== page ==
According to TV Bulpin, Hout Bay used to be the rock lobster capital of the world. Our foremost ichthyologist, Prof JLB Smith (who first identified the coelacanth), wrote in his book Our Fishes (1968): “. . . the seas about the Cape hold possibly the greatest concentration of fine game and eating fishes in any part of the world. For example it is the only area where all four species of marlin have been caught; the same applies to tunny”. He goes on to say: “Our annual catch of valuable food fishes is ten times that of the whole of Australia and New Zealand combined, and more than that of the mighty fishing fleets of Britain and Ireland together, even with their exploitation of seas adjoining other countries.”
Sadly we no longer have the abundance of old, when huge quantities of rock lobster, pilchard, round herring, anchovy, mackerel, snoek (a local delicacy), hake and kingklip were landed at Hout Bay harbour, not to mention the sought-after (and tasty) yellowtail, tunny (tuna), kabeljou, geelbek, red roman, white steenbras, white stumpnose, white mullet, dassie, elf, leervis, red steenbras, musselcracker and galjoen (our national fish) – which were all caught around Cape Town and further east. But conservation measures are in place and there are still enough fish to keep boats (commercial and sporting) from Hout Bay, Simon’s Town, Kalk Bay and Cape Town harbour busy, and many anglers from the shore willing to try their luck.
After leaving the harbour area with its fish market, fish factories, restaurants, tourist boats to see the seals, colourful wooden fishing boats and many curios we pass a line of milkwood trees along the shore, some hundreds of years old; then the wittily named curio shop Dolce and Banana and The Workshop, “The smallest pub in Africa”. Next is the piece de resistance, Chapman’s Peak Drive. This was built between 1915 and 1922, purely as a scenic drive. The reason was that many tourists from Europe used to go to Egypt, but few came as far south as our neck of the woods. Was the plan successful? I’m not sure, but it is certainly worth seeing.
Here is a quote from Karl-Ludwig Günsche, who was head of the Berlin office of the Stuttgarter Zeitung: “Most guidebooks will tell you that this is one of the most beautiful stretches of coastal road in the world. But could there possibly be a more beautiful one? No other road winds so uncompromisingly close to the water, rocks towering high above, waves breaking far below.”
There used to be a legend that if the crew of a fishing boat leaving the bay saw a leopard on the mountain slopes, they would have a good catch. The last leopard was seen here in 1930; but a local sculptor, Ivan Mitford-Barberton constructed a bronze leopard which was erected on top of a sheer granite boulder rising out of the sea in 1963. I guess we can blame him for all the good catches since then.
If you stand at the viewpoint opposite the statue you can look down on azure water where sometimes dolphins and whales frolic. And nearby, if you know where to look, you can often see a quaint animal, the rock hyrax, which looks a bit like a gopher with a fat body and short legs. Despite its ungainly appearance it can leap from rock to rock like a mountain goat. Microsoft Encarta assures us that their closest relatives are the elephant and horse. Their natural diet is plants and potato chips (rustle a chip packet to get one’s attention).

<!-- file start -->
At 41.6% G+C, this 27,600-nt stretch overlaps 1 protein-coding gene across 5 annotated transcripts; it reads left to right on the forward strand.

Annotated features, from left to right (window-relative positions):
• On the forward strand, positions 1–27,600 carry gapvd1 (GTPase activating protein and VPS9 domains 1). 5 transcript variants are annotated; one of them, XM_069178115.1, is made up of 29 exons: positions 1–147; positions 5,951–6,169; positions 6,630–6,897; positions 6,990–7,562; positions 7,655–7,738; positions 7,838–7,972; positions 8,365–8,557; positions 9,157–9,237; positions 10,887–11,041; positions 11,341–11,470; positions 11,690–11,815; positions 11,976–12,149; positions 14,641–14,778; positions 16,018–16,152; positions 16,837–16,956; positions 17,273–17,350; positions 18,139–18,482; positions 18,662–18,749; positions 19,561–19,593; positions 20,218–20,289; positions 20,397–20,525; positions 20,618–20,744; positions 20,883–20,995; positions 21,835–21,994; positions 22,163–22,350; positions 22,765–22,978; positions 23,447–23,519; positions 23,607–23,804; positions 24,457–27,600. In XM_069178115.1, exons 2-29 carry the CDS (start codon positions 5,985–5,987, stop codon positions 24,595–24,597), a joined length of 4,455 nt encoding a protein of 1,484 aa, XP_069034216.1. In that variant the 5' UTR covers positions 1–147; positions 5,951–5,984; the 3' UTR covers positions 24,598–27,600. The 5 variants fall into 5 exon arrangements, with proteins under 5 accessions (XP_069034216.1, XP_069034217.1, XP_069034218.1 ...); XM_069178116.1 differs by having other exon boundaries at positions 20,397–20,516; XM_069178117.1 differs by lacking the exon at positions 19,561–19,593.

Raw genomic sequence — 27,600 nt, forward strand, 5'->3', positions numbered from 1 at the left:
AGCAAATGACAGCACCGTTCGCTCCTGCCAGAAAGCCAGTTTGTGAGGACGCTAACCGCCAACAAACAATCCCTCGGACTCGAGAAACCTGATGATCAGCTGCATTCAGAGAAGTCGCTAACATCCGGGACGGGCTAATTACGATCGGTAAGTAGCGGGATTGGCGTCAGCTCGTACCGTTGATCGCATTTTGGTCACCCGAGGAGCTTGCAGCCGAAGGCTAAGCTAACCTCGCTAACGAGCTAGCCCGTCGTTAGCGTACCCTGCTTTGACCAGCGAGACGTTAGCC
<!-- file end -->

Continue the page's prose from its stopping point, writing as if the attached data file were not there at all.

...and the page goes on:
Karl-Ludwig Günsche tells us that after the Chapman’s Peak Drive was completed: “The passage along the new road was indeed dangerous. Time and time again, boulders came crashing down and, particularly in rainy weather, numerous cars came off the road, plummeting into the sea or smashing up on the rocks. In 1989 a helicopter patrol counted 22 car wrecks on the rocky crags of Chapman’s Peak. The accidents mounted up. Between 1987 and 1993 alone, five people were killed by falling rocks. In 1989 a businessman from East London, driving a Mercedes-Benz, came off the road in wet weather. His car plunged 100 metres down the cliff, but he emerged unscathed. The car makers were so impressed that they re-enacted the accident, filming a Mercedes, with cameras inside, going over the edge of the cliff. An actor, who had abseiled down, played the role of the businessman standing, happy and uninjured, next to the wreck. The advertising campaign caused a sensation.”
Ogilvy Cape Town hired Keith Rose, recognised internationally as one of the world’s most influential TV commercials directors and his Cape Town company Velocity Films, to do the ad. He subsequently won the Gold Lion statue for it at the Cannes International Advertising Festival.
The Mercedes ad ran on SA TV for about two weeks. Then BMW hit back: “A relaxed-looking BMW driver, on Chapman’s Peak Drive, wet from the rain, is shown rounding the exact same bend – unlike the Mercedes which had skidded off the road, the BMW manages expertly to negotiate the turn. ‘BMW beats the bends’ was the ambiguously-worded advertising slogan.”
This caused a lot of local mirth.
Doing business without advertising is like winking at a girl in the dark: you know what you are doing, but nobody else does. – E W Howe
I think that I shall never see a billboard lovely as a tree. – Ogden Nash